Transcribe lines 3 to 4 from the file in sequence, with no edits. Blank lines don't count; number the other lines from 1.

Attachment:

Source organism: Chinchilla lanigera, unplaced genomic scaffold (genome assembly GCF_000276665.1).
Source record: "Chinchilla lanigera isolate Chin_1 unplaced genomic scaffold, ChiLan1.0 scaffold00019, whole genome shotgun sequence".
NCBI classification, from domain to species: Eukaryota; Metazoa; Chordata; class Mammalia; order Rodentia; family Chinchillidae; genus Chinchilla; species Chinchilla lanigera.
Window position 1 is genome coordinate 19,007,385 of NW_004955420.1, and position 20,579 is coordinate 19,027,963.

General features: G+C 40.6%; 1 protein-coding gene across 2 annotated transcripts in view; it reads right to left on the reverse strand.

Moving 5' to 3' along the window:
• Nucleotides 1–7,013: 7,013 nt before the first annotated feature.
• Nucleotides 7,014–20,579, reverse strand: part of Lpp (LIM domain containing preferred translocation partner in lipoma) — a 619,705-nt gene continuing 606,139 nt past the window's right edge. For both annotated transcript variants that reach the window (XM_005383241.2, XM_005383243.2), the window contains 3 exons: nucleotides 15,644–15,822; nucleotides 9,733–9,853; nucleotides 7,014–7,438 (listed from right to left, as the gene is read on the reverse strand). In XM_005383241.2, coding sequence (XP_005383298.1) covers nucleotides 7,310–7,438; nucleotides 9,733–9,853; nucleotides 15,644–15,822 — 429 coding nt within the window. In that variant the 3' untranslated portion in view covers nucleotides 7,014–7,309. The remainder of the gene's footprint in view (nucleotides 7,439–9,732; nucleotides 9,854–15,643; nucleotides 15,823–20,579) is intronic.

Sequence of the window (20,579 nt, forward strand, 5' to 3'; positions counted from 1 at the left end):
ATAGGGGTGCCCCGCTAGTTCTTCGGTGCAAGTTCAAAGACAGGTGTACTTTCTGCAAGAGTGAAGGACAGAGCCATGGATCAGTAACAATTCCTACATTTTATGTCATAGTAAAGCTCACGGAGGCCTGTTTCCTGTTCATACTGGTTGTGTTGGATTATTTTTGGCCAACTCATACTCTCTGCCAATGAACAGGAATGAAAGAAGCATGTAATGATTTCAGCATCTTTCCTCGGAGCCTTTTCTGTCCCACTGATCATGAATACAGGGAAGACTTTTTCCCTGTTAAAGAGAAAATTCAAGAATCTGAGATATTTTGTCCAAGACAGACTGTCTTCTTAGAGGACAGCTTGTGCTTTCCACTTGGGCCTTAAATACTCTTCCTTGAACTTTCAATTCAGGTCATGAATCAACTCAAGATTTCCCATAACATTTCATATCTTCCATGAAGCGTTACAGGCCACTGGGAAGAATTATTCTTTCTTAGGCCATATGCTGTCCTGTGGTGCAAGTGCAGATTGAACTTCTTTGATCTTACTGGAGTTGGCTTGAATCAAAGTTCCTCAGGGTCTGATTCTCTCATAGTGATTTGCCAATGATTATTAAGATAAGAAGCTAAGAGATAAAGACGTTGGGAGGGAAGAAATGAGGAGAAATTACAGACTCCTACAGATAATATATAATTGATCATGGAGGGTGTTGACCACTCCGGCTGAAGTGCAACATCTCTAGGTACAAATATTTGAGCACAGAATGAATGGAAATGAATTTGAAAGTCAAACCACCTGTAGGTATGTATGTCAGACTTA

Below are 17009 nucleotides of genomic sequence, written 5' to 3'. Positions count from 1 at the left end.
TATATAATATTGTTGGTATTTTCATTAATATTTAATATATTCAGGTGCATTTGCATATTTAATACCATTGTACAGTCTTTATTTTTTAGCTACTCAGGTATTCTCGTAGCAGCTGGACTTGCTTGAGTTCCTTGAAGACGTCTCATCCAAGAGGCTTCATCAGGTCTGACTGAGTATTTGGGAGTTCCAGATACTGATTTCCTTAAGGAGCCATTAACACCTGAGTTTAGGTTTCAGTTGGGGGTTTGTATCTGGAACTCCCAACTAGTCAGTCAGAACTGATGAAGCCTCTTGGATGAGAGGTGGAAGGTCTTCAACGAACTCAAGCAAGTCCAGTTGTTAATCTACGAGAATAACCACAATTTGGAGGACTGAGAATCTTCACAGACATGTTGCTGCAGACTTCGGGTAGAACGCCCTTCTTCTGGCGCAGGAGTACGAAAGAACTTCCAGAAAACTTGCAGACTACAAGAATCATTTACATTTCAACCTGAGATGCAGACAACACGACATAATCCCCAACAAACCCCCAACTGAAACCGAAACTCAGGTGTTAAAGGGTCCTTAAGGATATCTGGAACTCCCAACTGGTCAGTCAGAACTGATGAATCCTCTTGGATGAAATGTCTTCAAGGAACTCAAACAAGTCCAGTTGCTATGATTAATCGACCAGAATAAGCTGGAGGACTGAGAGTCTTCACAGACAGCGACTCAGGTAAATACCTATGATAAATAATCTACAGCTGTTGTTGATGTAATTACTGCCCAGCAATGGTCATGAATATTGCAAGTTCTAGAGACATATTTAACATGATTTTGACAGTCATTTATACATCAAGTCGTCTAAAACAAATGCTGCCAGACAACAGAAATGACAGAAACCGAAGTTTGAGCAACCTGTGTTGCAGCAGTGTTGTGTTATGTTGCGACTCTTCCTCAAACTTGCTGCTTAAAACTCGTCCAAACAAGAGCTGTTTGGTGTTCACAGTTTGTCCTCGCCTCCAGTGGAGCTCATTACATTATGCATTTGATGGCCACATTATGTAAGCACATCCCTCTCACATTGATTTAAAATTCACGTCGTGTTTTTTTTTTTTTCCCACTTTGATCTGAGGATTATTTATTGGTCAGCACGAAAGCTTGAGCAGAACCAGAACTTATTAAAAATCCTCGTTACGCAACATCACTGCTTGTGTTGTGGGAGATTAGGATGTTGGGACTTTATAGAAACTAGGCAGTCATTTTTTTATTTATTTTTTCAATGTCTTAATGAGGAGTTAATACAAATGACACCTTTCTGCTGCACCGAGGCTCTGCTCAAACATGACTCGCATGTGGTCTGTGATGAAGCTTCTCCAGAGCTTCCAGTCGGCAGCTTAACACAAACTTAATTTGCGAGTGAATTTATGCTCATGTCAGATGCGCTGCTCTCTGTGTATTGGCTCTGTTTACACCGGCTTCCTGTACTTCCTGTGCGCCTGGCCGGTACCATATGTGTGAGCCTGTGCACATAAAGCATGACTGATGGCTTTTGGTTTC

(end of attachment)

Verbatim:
NCBI classification, from domain to species: Eukaryota; Metazoa; Chordata; class Mammalia; order Rodentia; family Chinchillidae; genus Chinchilla; species Chinchilla lanigera.
Window position 1 is genome coordinate 19,007,385 of NW_004955420.1, and position 20,579 is coordinate 19,027,963.